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First Italian Research Day in the World: "The Neuroscience Behind Creative Ideas"



First Italian Research Day in the World:

On the occasion of the first Italian Research Day in the World, a new initiative launched by the Italian Ministry of Education, University and Research (MIUR) to promote the important work of Italian scientists and researchers in the World, the Italian Cultural Institute of Chicago is pleased to present, "The Neuroscience Behind Creative Ideas," a lecture by Carola Salvi, researcher at Northwestern University in Evanston, and the Shirley Ryan AbilityLab in Chicago.

The Neuroscience Behind Creative Ideas

We often imagine ideas as a lightbulb illuminating above our heads, or perhaps most iconically, as Archimedes’ exclamation “Eureka!”. Neuroscientific research has recently distinguished two brain processes activated when we solve problems. The first is a step-by-step methodical process where we achieve the solution gradually, often through trial and error. In the second, a stubborn problem is suddenly reorganized in a novel way, and we are surprised when the apparently correct solution abruptly emerges into our awareness. Our latest studies on these two distinct neural circuits tug at the proverbial lightbulb’s pull cord, illuminating one of the most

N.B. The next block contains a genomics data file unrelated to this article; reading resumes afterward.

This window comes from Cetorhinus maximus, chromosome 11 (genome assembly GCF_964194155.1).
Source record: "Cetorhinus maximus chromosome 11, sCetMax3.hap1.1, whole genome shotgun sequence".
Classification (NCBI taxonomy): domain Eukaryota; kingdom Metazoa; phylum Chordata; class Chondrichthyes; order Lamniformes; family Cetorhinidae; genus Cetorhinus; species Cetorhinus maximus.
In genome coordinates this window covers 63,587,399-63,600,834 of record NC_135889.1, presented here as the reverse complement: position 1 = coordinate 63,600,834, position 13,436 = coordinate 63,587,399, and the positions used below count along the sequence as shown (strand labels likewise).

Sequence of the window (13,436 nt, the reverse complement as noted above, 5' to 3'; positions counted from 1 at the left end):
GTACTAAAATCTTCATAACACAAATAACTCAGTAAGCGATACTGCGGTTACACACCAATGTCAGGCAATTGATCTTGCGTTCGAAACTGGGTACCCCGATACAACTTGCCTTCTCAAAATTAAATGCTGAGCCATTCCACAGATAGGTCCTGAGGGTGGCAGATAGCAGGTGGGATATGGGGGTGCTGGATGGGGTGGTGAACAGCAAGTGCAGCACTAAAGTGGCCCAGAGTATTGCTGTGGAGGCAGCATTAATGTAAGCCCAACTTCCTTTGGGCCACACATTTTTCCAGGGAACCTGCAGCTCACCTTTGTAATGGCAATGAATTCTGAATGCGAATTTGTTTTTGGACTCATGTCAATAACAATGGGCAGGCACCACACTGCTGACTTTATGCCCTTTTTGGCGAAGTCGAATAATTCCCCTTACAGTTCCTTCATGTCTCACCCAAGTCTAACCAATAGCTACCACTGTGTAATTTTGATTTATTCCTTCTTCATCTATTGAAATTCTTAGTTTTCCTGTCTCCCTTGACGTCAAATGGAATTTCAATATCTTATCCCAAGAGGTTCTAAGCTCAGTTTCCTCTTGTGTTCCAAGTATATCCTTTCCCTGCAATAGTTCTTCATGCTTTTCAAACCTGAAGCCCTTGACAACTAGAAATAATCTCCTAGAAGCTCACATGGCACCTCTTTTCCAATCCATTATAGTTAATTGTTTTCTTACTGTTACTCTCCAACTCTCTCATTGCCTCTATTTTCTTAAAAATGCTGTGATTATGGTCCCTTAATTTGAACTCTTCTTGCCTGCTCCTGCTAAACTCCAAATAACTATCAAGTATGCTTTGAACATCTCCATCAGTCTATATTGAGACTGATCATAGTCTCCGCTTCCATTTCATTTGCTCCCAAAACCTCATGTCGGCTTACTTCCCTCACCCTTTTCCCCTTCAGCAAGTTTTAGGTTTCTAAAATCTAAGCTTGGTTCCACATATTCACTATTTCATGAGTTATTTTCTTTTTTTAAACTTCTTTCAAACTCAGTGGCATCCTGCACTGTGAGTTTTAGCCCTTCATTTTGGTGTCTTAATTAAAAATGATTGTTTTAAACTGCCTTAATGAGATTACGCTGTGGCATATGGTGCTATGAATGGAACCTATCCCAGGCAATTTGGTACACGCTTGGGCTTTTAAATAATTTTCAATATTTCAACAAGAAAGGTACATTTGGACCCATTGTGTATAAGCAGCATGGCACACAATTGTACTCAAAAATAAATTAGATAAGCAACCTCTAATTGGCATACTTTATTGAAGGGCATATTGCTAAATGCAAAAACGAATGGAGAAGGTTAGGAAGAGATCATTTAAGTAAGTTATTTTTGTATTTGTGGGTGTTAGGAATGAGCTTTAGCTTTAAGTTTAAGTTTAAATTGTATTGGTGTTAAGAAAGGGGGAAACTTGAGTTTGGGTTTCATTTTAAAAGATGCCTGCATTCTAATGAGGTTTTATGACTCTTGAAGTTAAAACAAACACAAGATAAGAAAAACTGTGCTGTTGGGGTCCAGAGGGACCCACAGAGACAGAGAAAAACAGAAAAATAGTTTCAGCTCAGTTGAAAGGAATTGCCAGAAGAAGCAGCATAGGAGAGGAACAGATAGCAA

central and elusive abilities inside the “black box” of the human mind: the generation of an idea.

Carola Salvi (from Bergamo, Italy) is a researcher at Northwestern University in Evanston, and the Shirley Ryan AbilityLab in Chicago. In 2013, she received her Ph.D in Cognitive Neuroscience at the University of Milano-Bicocca in Milan, Italy, and has been specializing in the cognitive and neural mechanisms underlying insight problem solving and creativity since 2010. Besides several contributions to that field, she created the first four sets of research problems and rebus puzzles in the Italian language, enabling neuroscientists for the first time to investigate insight problem solving among Italian speakers. She is also committed to uniting the
Italian scientific community outside of Italy, and to this end is one of the founding members of AIRIcerca, and AIRIcerca Chicago Chapter, as well as a member of the editorial board of AIRInforma.

Presented in collaboration with AIRIcerca Chicago Chapter.

Free and open to the public.